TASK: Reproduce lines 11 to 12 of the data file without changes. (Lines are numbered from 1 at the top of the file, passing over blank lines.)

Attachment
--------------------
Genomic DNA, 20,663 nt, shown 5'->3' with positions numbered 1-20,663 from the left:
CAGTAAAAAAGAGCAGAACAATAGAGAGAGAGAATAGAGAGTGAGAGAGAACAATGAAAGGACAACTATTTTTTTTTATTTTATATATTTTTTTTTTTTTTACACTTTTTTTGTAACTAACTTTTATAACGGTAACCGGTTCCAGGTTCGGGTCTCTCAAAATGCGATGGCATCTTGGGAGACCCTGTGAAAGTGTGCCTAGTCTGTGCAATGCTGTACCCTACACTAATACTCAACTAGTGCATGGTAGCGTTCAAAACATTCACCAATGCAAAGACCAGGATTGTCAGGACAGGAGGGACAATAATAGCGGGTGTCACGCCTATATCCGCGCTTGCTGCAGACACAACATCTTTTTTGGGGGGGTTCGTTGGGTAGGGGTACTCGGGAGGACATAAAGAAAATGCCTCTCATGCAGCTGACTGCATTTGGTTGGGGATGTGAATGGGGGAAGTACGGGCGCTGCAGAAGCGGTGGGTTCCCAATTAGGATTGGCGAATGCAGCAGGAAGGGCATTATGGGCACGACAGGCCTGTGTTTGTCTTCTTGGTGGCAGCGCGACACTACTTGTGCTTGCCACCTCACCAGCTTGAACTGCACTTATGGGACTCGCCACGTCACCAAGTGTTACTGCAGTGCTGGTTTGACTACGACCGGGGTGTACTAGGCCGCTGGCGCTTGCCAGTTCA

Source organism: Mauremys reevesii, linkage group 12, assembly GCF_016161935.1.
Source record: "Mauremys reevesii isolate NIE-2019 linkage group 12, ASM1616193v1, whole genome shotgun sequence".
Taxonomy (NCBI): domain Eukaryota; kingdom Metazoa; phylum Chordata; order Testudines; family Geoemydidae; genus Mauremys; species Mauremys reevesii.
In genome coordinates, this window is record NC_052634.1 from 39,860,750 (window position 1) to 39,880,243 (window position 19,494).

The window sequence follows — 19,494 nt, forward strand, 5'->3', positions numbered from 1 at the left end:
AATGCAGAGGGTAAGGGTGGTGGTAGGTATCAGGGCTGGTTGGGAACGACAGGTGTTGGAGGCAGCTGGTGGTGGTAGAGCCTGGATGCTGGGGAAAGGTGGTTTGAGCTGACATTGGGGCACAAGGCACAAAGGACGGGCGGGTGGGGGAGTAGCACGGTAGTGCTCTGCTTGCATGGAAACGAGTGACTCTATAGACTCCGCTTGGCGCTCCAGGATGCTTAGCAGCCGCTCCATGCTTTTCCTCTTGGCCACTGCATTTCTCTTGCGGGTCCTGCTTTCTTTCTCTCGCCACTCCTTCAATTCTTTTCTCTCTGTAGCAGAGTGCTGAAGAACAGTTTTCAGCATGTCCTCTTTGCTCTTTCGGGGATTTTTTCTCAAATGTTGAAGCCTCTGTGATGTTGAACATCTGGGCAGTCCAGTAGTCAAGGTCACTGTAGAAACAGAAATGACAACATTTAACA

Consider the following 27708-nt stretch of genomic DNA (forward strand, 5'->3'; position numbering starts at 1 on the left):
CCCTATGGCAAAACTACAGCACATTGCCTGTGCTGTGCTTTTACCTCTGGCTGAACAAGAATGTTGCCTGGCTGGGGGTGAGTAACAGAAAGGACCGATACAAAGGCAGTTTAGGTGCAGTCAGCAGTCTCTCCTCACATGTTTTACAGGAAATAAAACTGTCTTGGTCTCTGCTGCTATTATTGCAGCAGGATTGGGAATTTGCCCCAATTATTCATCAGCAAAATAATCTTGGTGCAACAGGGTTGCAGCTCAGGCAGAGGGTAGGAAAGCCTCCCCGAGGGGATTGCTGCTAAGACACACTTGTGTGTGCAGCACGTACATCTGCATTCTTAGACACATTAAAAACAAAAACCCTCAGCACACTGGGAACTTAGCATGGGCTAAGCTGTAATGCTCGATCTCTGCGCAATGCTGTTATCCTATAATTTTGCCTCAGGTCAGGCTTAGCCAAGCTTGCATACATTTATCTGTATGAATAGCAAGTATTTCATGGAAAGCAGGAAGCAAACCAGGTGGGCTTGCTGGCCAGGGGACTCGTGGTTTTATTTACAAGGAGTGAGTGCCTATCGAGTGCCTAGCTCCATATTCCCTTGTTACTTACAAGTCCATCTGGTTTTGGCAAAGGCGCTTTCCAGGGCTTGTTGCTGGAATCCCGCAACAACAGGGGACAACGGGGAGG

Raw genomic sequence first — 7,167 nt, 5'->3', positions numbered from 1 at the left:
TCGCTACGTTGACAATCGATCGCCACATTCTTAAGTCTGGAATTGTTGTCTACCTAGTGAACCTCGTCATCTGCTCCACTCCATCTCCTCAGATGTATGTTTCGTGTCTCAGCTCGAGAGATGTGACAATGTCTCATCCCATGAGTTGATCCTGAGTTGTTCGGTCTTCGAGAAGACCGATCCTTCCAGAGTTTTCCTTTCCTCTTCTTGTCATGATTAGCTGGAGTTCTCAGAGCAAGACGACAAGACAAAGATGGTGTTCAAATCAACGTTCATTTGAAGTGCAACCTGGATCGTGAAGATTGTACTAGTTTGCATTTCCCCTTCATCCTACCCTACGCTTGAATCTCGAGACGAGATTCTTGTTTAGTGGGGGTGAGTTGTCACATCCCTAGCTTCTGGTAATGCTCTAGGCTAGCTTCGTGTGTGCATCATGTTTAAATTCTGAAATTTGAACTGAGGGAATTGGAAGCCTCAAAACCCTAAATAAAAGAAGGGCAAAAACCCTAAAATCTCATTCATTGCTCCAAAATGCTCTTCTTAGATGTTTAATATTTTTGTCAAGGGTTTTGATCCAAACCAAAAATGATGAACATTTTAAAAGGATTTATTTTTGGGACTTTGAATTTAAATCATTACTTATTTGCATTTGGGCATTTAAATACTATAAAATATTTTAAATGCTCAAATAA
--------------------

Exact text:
Raw genomic sequence first — 7,167 nt, 5'->3', positions numbered from 1 at the left:
TCGCTACGTTGACAATCGATCGCCACATTCTTAAGTCTGGAATTGTTGTCTACCTAGTGAACCTCGTCATCTGCTCCACTCCATCTCCTCAGATGTATGTTTCGTGTCTCAGCTCGAGAGATGTGACAATGTCTCATCCCATGAGTTGATCCTGAGTTGTTCGGTCTTCGAGAAGACCGATCCTTCCAGAGTTTTCCTTTCCTCTTCTTGTCATGATTAGCTGGAGTTCTCAGAGCAAGACGACAAGACAAAGATGGTGTTCAAATCAACGTTCATTTGAAGTGCAACCTGGATCGTGAAGATTGTACTAGTTTGCATTTCCCCTTCATCCTACCCTACGCTTGAATCTCGAGACGAGATTCTTGTTTAGTGGGGGTGAGTTGTCACATCCCTAGCTTCTGGTAATGCTCTAGGCTAGCTTCGTGTGTGCATCATGTTTAAATTCTGAAATTTGAACTGAGGGAATTGGAAGCCTCAAAACCCTAAATAAAAGAAGGGCAAAAACCCTAAAATCTCATTCATTGCTCCAAAATGCTCTTCTTAGATGTTTAATATTTTTGTCAAGGGTTTTGATCCAAACCAAAAATGATGAACATTTTAAAAGGATTTATTTTTGGGACTTTGAATTTAAATCATTACTTATTTGCATTTGGGCATTTAAATACTATAAAATATTTTAAATGCTCAAATAA